“NATOA is disappointed with the FCC’s draft Declaratory Ruling and Third Report and Order. We continue to disagree with the premise that preempting local governments will lead to small cell deployments in un- and underserved communities,” said Nancy Werner, general counsel of the National Association of Telecommunications Officers and Advisors. “The proposed fee caps are out of line with what providers are willing to pay in freely negotiated agreements and we have not seen evidence that lower fees actually spur deployment in less lucrative markets. In fact, in congressional testimony, industry representatives have acknowledged that preempting local governments will not lead to deployment in rural areas. Wireless providers’ earnings calls do not mention local fees and regulations as a factor in capital expenditure decisions. If the FCC is going to give one industry special access to locally owned property at below market rates, at the very least they should require a public benefit in return by ensuring service beyond the most profitable markets, which the item does not do.”

“While we are grateful to Commissioner Carr for his outreach throughout this process, his promise to keep the conversation going, and his efforts to preserve community design standards, we are deeply disappointed that his proposed solutions result in such a giveaway of community property to telco executives in exchange for exactly no promises to serve all sections of our cities, let alone rural America,” said Gerry Lederer, an attorney for Best, Best & Krieger LLP who represents local governments “This order could well result in the type of digital divide that San Jose Mayor [Sam] Liccardo warned against when he left the BDAC [Broadband Deployment Advisory Committee] [TR Daily, Jan. 25]. The greatest casualty of this proposed order could the creative solutions a number of public-private partnerships were developing to bring services to consumers.”

Mr. Lederer added that “if you have invested your life savings in a home, in front of which a carrier decides it wants to deploy a small cell, it’s not clear that you’ll have the opportunity to be heard on the issue because the FCC has decided that all issues must be resolved in 60 days.”

The item the FCC plans to consider later this month is the latest action or proposal designed to make it easier for industry to deploy small cells.

Since last year, the FCC has exempted small cells from historic preservation and environmental reviews (TR Daily, March 22), proposed a Program Comment to the Advisory Council on Historic Preservation to address “twilight” towers (TR Daily, Dec. 14, 2017), and made it easier to install replacement utility poles by exempting such deployments from historic preservation review when they replace substantially identical poles (TR Daily, Nov. 16, 2017).

The Commission also has circulated for consideration later this month a notice of proposed rulemaking in PS dockets 18-261 and 17-239 to address “calls to 911 made from multi-line telephone systems, pursuant to Kari’s Law, the conveyance of dispatchable location with 911 calls, as directed by RAY BAUM’S Act, and the consolidation of the Commission’s 911 rules,” the tentative agenda noted.

The item would “[p]ropose rules to implement the direct dial and notification requirements of Kari’s Law. The proposed rules are intended to provide clarity and specificity regarding the statutory requirements and to enable covered entities to meet those requirements cost-effectively,” a fact sheet said.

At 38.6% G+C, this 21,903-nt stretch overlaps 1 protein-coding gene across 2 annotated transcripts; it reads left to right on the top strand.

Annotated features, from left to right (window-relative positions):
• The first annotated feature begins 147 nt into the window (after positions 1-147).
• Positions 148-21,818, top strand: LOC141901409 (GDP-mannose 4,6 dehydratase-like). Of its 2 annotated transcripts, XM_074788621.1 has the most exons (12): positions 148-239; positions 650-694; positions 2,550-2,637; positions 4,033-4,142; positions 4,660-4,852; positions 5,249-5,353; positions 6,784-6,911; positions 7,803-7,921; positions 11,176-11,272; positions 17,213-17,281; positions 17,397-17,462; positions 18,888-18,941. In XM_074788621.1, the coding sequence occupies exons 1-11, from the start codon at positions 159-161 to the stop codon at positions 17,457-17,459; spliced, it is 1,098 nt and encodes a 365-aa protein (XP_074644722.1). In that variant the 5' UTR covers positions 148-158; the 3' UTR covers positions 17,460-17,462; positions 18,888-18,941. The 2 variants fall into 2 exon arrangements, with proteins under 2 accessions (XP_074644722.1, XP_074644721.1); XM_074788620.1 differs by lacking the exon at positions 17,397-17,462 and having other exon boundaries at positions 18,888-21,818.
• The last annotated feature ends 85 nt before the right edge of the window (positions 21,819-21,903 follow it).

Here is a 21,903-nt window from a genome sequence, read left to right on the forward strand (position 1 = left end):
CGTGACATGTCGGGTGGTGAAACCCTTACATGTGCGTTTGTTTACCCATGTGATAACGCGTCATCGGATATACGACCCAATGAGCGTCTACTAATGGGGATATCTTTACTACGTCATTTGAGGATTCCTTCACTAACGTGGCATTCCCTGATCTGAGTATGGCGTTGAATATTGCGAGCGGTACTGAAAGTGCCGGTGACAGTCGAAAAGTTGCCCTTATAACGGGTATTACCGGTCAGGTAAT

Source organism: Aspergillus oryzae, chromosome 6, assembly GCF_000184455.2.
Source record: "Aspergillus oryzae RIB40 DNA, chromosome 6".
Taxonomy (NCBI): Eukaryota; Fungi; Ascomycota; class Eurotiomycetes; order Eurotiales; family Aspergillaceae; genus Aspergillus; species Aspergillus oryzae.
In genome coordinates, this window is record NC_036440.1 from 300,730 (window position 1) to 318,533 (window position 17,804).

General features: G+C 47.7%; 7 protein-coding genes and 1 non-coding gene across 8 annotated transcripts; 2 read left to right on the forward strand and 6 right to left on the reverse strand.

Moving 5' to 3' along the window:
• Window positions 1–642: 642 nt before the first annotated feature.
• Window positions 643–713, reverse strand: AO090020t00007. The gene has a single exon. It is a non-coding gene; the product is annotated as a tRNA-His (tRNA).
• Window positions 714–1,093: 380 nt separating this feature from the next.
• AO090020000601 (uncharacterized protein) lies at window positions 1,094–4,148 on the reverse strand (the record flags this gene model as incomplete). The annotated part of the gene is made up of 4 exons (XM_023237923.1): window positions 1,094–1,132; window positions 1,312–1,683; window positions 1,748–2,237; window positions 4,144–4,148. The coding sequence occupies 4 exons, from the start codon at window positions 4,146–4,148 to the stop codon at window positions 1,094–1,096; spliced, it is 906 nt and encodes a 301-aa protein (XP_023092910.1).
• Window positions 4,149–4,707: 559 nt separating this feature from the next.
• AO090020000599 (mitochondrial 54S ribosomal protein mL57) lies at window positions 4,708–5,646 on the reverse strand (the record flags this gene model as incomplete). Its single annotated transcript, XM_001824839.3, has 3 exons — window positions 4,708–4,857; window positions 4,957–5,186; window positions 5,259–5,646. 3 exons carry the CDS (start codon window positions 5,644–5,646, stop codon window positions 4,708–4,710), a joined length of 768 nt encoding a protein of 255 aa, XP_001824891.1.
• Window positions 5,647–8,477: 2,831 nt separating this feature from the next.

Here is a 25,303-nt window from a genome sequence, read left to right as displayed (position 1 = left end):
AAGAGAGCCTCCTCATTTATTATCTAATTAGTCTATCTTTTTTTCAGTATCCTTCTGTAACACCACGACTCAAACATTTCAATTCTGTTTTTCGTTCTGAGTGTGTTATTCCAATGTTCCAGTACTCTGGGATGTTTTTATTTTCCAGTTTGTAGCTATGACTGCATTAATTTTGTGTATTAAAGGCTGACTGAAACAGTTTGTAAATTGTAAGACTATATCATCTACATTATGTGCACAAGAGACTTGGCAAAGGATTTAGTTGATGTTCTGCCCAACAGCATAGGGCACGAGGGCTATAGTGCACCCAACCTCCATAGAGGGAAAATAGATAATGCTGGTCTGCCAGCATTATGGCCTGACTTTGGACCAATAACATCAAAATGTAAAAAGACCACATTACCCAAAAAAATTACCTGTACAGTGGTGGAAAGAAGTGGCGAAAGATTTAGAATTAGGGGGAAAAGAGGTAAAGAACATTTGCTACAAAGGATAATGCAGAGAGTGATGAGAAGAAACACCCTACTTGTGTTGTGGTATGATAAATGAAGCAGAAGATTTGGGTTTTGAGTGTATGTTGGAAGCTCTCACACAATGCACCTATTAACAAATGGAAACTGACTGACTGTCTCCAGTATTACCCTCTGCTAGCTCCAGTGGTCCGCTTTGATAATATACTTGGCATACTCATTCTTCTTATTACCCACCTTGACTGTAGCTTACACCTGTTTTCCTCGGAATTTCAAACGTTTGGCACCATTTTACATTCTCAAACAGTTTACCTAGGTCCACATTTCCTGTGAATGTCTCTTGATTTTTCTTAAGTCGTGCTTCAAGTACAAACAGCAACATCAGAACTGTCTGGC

It also would “[p]ropose to apply dispatchable location requirements to MLTS, fixed telephone service, interconnected Voice over Internet Protocol (VoIP) services, and Telecommunications Relay Service (TRS). It seeks comment on the technical feasibility of providing dispatchable location and the benefits and costs associated with different technical solutions.”

The item also would “[s]eek comment on whether the Commission should consider dispatchable location rules for other 911-capable services. However, it does not consider new rules for mobile wireless services because they are subject to 911 rules that already provide for dispatchable or coordinate-based location information.”

It also would “[p]ropose to consolidate the Commission’s 911 rules from multiple rule parts into a single rule part, making the rules more streamlined and easing the administrative burden on entities subject to 911 requirements.”

The FCC adopted a notice of inquiry in the proceeding last year (TR Daily, Sept. 26, 2017).

The FCC also tentatively plans to consider a report and order and further notice of proposed rulemaking in IB docket 17-95 to harmonize three types of fixed-satellite service earth stations that transmit in motion on vessel, vehicles, and aircraft.

The earth stations in motion (ESIMs) order would “[a]dd new rules for the operation of ESIMs in the conventional Ka-band,” a fact sheet noted.

It said it would improve the structure and eliminate redundancy in the FCC’s regulations by (1) “[c]onsolidating the technical and operational rules for C- and Ku-band ESIMs in Part 25 and extending those rules to cover ESIM operations in the conventional Ka-band”; (2) “[c]onsolidating the specific application rules for C- and Ku-band ESIMs into a general Part 25 earth station application rule and adding application provisions for ESIMs operating in the conventional Ka-band”; (3) “[m]erging the blanket licensing provisions for conventional Ka-band GSO FSS earth stations into Part 25 rule sections, which contain similar provisions for GSO FSS earth stations in the conventional and extended C- and Ku-bands, to improve the organizational coherence of Part 25”; and (4) “[e]liminating repetition in certain ESIM rules by referring to existing provisions in other rules that apply to other GSO FSS earth stations.”

Last year, the FCC voted unanimously to adopt an NPRM proposing to streamline, consolidate, and harmonize the agency’s regulations for ESIMs (TR Daily, May 18, 2017).

The tentative agenda also includes a draft report and order in WC docket 17-192 and CC docket 95-155 that would establish “as an experiment” an auction process for distributing any phone numbers in the 833 toll-free code opened last year that are sought by more than one entity. Insights gained from the 833 auction experiment would be used for future toll-free number assignments.

It would also modify FCC rules to allow for a secondary market in toll-free phone numbers.